Today was our first day off in weeks. It felt great to sleep in, think about making pancakes, and finish the 500 page novel I had started on vacation back on July 7.
We've had a great and very busy last few weeks!
We had a team of Americans from Philadelphia, PA. They arrived with luggage full of tootsie rolls, suckers, toys, balloons, craft supplies AND everything you would need to put on camps for kids!
Here's a summary of their week:
They trained and worked along side a great team of Armenians.
They had to organize, teach and entertain as many as 300 children at a time WHILE using a translator (not easy).
They had to love on some kids who reside in the poorest area of Yerevan - Squatters' Village.
They had to sweat.
They had to get really dirty.
They had to play with kids and show them love that was communicated beyond the language barriers.
They taught the kids about the value they have in Christ - how He created them and they are safe in His hands.
One of the greatest memories I have is when I was watching the team at dinner one day and I noticed that one college-aged team member left her "comfort zone" and went and sat down with a group of Armenian leaders, smiled at them and ate her dinner with them.
It may seem like nothing; easy. But that takes guts. It takes thinking outside of yourself. It takes looking for opportunities to bring joy into someone's day. It takes being willing to just sit and smile and pretend you understand what they're saying. But, you are crossing over the barrier, and you are WITH them.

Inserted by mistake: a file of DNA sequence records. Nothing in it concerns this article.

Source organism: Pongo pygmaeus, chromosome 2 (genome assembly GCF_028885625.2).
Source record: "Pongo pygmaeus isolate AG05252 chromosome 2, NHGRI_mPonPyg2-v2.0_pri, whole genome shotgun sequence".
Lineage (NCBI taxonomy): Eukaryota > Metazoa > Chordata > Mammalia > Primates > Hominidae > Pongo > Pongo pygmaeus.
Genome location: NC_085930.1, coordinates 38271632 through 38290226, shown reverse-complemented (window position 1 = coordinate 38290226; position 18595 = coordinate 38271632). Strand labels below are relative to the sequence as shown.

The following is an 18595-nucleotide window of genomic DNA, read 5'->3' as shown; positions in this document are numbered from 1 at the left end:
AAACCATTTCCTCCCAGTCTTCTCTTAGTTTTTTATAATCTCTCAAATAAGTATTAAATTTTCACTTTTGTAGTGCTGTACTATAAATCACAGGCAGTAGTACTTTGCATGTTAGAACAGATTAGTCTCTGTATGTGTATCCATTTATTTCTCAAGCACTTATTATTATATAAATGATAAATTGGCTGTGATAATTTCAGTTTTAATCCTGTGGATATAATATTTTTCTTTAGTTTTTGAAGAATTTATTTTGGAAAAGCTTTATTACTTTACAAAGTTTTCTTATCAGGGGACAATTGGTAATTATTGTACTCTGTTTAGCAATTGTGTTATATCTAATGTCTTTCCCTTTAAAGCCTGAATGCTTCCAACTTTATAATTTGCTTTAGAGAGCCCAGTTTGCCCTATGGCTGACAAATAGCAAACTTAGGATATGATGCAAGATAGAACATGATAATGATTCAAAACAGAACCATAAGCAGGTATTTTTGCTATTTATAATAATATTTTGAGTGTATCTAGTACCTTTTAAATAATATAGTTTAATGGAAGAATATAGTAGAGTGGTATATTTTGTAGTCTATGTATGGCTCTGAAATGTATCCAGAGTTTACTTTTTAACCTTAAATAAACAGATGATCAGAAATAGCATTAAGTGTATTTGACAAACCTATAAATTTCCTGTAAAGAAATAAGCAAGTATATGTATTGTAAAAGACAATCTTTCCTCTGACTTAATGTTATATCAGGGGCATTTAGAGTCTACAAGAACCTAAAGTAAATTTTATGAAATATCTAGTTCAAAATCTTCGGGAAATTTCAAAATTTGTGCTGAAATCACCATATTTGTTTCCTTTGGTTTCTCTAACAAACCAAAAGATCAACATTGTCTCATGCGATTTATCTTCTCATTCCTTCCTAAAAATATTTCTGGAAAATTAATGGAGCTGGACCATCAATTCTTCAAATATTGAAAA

That's been what our last 7 years in Armenia have been about. I, personally, haven't always succeeded, but I can say that I've put my heart and soul into it.
I remember when we first arrived and I told Nick how I was uncomfortable with how the Armenian women hold hands with one another as they stroll the streets etc. I'm not an affectionate person, and I felt rigid. Nick's advice? "When they grab your hand, throw all caution to the wind, and grab back even harder."
This team of Americans who came and gave all they had for these Armenian kids - they grabbed back harder. And THAT makes all the difference.